NEW YORK (Reuters) - Mortgage bankers are in knots over proposed U.S. legislation that allows loan contracts to be broken up in bankruptcy court, fearing it will taint the core of their business and raise interest rates.
But their fight against the bill gaining momentum in Congress is an overreaction, or a red herring to prevent the industry from realizing inevitable losses, some judges said.
“Judges aren’t just going to run wild,” said Judge Keith Lundin, of U.S. bankruptcy court in Nashville, Tennessee.
Rising foreclosures and a recession have given strength to the legislation, which for the first time would let judges approve changes to loans on owner-occupied homes for borrowers in bankruptcy. Some provisions, such as legal protection for companies easing loan terms, have set off more alarms for investors worried about returns on mortgage bonds.
Bankers and investors are concerned that judges are inexperienced in real estate, and will make draconian changes to mortgages that may boost losses over alternatives. Judges scoff, noting they have had to value vacation, rental and farm property for decades, with the help of industry experts.
The so-called “cram-down” bill will be a key tool for authorities to offset the foreclosure crisis that is growing more acute as home price fall, judges said. In four years, U.S. foreclosures could hit 16 percent of all mortgages, unless steps are taken to slow the pace, according to Credit Suisse.
“The short-term problem is foreclosures, and the long-term problem is the U.S.’s credibility as a place where people can invest money and know that contract will be honored,” said Bill Frey, president of Greenwich, Connecticut-based Greenwich Financial Services, which is suing Countrywide Financial for breaking bond contracts in planned modifications.
“Is it good public policy to sacrifice the latter for the former?” he asked.
The housing slump, now deep in its third year, has also pushed President Barack Obama to propose helping up to 9 million troubled borrowers with refinancings and using taxpayer money to encourage loan modifications.
The ability to rework loans on non-owner occupied homes hasn’t affected those rates, said Lexington, Kentucky, U.S. Bankruptcy Judge Joe Lee, citing a Georgetown Law study.
Bankers are merely putting off the realities of the ailing housing market, Judge Lundin said.
“If these guys are worried about value, it’s about what they did, not because of what I’m going to do,” said Lundin, speaking of bankers’ roles in offering risky loans. “They don’t want someone with authority telling them what their securities are worth, that’s what they’re afraid of.”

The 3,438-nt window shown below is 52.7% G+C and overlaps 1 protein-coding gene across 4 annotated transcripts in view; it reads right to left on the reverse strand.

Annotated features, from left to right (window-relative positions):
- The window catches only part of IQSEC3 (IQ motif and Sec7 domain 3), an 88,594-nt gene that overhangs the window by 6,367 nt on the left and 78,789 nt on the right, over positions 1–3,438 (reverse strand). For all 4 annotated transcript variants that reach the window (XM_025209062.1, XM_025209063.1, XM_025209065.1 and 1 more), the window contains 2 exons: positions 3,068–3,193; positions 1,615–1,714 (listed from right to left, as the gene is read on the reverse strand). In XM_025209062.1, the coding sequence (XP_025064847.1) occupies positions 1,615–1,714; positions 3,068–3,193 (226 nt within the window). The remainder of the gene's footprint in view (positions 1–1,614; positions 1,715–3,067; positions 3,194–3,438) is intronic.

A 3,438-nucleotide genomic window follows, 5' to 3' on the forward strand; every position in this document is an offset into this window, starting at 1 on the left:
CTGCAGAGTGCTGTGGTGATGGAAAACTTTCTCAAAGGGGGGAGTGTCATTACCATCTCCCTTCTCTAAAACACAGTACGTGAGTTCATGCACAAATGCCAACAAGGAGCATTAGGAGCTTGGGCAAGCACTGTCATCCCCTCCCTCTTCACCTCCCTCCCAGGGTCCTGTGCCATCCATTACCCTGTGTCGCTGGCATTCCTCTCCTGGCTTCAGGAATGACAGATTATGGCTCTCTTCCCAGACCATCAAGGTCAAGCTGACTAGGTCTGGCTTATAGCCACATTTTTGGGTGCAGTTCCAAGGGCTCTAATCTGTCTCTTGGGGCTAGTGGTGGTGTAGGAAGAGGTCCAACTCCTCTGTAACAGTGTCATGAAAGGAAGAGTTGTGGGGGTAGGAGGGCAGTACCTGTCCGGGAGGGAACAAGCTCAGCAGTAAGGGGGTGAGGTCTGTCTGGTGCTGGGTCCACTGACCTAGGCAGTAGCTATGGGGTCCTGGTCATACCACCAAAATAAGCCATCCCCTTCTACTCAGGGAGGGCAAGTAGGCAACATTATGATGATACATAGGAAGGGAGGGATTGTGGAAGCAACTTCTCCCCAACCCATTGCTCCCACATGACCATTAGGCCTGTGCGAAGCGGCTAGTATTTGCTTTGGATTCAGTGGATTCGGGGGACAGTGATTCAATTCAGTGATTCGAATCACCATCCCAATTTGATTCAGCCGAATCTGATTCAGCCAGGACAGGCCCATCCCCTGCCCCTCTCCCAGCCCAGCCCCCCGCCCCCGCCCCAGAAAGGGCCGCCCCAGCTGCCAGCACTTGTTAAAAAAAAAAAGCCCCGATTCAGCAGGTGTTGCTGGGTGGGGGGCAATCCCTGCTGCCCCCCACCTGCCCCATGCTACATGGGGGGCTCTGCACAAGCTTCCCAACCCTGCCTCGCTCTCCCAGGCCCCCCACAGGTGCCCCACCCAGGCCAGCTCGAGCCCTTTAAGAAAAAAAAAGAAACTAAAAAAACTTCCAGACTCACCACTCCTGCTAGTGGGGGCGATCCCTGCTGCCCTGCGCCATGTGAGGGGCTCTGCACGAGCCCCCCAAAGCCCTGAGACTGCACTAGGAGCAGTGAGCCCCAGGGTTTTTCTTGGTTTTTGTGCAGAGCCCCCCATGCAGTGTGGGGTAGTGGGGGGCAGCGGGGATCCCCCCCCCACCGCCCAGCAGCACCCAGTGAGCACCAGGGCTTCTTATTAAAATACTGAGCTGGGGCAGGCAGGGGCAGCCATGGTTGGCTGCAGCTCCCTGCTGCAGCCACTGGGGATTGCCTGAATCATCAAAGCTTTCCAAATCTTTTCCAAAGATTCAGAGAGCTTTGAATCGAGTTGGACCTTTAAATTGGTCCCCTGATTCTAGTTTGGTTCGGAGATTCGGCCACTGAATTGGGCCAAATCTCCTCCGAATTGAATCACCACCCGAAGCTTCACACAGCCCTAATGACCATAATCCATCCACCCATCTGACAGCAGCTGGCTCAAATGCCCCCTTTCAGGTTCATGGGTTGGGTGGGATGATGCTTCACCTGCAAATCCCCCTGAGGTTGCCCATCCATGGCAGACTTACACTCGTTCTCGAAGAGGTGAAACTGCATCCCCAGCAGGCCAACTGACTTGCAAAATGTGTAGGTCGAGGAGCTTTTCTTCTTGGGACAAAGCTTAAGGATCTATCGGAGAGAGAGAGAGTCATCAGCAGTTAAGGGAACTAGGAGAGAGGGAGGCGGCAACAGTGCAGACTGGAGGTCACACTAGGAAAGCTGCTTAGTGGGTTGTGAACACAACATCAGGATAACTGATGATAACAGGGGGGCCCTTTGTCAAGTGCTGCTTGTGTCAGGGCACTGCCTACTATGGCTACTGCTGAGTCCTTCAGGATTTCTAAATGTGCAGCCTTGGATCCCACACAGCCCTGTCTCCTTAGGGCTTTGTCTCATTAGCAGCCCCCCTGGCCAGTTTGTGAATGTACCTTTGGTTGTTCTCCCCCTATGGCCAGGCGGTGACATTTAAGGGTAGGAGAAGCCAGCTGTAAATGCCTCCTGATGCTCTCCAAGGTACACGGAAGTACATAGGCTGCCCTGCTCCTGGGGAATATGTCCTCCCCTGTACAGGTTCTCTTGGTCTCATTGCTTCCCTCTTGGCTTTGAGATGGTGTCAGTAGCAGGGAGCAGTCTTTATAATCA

Judges in the mid-1980s used Chapter 12 of the bankruptcy code to rewrite farmland values, aiding farmers who were also faced with falling commodity prices. After a year or two, the real estate market adjusted, Lundin said.
“I guarantee you, that is exactly what will happen if you allow home mortgages into Chapter 13” bankruptcy, he said.
Limits to reworking mortgages — such as how deeply a loan can be cut — may cap volume. Of the mortgages whose balances are now higher than the home value, 15 percent to 20 percent might find their way to court if the bill becomes law, said Judge Sam Bufford, of U.S. bankruptcy court in Los Angeles.
What’s more, the legislation would put the costs of reworking mortgages entirely on the private sector, quelling a rising tide of anger among Americans watching the government throw taxpayer dollars at banks and consumers, he said.
“There is not a penny of government money needed to do it at the time when Congress is wondering where is the bottom of this pit, of pumping billions into the economy,” he said.
Fixing a loan through a servicer modification or in court also promises investors a better return than if a home were sold at distressed levels after foreclosure, judges said. Investors dispute that blanket assertion, though record modifications by servicers last quarter suggests they are increasingly assuming losses would be higher in foreclosure.
A provision in the bill that protects senior investors by piling principal loss on subordinate holders is another slap in the face of contracts since it rewrites terms of how losses are disbursed, Greenwich’s Frey said.
The $3 trillion-plus market for non-guaranteed mortgage bonds was hobbled in January as Citigroup Inc. broke ranks with the industry with support of some cram-downs. The top-rated, most-recent index of subprime mortgage bonds has only sunk since then, hovering around record lows near 30.
The push by the Obama administration to incent servicers to do more modifications is thus unfairly hurting Americans that have invested in mortgages through pensions and mutual funds, said John Berlau, director of the Competitive Enterprise Institute’s Center for Investors and Entrepreneurs.
Not to worry, said Judge Lundin.
Editing by Chizu Nomiyama